Art in Print
Vanessa Bell at the Dulwich Picture Gallery: Why she matters
The first major solo retrospective of works by Vanessa Bell opens this week at the Dulwich Picture Gallery. The exhibition offers visitors the chance to see almost 100 of her works in their full glory. Curators at the Gallery say its important that Bell’s work is finally seen on its own terms. Here’s why her legacy as an artist matters.
"Bell made a life for herself as an artist in a world dominated by men. Her gender didn’t define her work, but the presence she had as a woman was important in its own right - it made her a pioneer. Her painting of Duncan Grant looking in a mirror was an example of her challenging the traditional male gaze." Vanessa Bell
Tunis Greets an Ottoman-Era History Long Banished by Its Dictators
TUNIS — Since their revolution in 2011, Tunisians have tussled among themselves to define their new identity after successive dictatorships. Belatedly, they have started reclaiming their history as well. Last summer, the Tunisian government restored a statue of Habib Bourguiba, the founder and first president of the republic, to its original place on the capital’s main avenue.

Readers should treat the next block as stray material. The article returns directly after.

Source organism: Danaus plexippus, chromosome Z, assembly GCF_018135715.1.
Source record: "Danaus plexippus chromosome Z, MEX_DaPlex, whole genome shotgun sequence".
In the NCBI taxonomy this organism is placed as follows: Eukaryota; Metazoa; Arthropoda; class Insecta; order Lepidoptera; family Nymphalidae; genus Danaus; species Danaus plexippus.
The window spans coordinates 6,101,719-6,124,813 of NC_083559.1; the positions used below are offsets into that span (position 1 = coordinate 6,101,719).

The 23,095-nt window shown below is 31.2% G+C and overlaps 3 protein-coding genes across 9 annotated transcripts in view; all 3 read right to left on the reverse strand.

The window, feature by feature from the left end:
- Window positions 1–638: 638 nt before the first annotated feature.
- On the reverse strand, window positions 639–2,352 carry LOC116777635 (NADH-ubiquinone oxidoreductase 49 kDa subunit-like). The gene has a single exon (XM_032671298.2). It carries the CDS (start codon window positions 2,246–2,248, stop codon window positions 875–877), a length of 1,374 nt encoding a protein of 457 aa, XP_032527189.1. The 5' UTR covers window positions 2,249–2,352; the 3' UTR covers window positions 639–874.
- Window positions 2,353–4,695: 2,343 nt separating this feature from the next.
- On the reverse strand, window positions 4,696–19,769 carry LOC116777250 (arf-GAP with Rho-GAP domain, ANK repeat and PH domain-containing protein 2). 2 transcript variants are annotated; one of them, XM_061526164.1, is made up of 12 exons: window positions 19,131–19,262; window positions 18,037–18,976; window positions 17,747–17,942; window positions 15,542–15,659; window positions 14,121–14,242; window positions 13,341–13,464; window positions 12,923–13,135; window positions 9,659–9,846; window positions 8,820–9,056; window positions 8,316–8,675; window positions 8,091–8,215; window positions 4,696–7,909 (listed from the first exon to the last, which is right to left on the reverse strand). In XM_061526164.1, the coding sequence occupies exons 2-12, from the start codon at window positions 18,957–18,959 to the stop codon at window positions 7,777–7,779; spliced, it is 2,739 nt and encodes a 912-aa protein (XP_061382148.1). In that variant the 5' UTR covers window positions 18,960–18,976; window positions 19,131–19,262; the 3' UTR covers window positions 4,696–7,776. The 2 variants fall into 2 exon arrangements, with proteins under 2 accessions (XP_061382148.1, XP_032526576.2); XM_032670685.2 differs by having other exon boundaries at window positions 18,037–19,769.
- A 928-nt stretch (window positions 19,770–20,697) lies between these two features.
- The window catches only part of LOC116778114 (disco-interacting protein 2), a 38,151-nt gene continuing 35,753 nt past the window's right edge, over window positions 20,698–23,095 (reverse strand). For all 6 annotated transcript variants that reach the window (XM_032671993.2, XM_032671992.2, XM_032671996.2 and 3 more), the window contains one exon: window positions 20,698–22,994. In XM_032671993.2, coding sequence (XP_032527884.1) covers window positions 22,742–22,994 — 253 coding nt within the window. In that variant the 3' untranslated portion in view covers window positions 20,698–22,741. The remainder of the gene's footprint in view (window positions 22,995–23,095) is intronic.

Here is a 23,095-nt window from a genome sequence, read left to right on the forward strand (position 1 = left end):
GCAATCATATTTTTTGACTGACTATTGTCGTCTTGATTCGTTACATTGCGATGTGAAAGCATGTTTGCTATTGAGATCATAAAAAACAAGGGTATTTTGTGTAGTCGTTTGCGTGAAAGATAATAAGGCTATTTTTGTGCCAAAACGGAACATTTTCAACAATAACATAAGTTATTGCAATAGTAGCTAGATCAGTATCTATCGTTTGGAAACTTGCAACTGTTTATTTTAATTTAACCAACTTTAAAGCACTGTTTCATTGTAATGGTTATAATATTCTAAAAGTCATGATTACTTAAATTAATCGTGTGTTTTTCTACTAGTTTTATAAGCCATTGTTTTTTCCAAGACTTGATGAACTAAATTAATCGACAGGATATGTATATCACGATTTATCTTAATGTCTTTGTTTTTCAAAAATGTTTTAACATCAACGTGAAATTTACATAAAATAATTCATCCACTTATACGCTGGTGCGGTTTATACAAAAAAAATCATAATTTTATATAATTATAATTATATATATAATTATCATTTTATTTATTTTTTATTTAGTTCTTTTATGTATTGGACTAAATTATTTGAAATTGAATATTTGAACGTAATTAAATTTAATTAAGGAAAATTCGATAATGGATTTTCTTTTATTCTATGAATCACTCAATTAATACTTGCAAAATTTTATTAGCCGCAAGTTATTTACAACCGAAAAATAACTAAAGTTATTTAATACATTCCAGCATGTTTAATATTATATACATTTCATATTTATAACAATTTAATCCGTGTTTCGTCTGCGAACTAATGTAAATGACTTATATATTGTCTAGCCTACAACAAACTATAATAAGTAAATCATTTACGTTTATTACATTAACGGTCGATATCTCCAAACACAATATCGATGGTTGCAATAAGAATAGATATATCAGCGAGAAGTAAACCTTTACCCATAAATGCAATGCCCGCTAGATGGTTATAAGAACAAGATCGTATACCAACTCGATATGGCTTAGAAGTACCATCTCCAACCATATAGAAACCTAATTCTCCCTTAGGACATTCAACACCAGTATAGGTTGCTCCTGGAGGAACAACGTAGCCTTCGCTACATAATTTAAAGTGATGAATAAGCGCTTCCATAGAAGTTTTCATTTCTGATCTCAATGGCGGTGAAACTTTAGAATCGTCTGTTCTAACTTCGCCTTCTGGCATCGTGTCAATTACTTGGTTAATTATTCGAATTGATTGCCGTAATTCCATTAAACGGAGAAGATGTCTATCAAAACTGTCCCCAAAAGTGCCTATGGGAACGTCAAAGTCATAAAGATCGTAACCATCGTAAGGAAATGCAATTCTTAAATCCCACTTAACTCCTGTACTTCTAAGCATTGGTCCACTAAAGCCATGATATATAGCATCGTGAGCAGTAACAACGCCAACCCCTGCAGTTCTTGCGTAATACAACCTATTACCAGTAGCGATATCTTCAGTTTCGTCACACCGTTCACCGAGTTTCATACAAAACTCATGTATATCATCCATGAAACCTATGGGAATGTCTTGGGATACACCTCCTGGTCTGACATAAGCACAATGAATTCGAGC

The famous symbol of Mr. Bourguiba had been banished to a seaside neighborhood in 1987, after he was ousted by his prime minister, Zine el-Abidine Ben Ali.
The current president, Beji Caid Essebsi, was the main driver behind reinstating the statue, which he said was intended to reinforce his call for national unity and a strong state.
Mr. Bourguiba’s statue had replaced a humiliating symbol of colonialism: an image of the colonialist politician Jules Ferry with a Tunisian woman at his feet proffering an olive branch, he reminded Tunisians. He said at the unveiling “That used to be the symbol of colonialism, and Bourguiba is the symbol of freedom, of independence and of the modern state,” he said at the unveiling.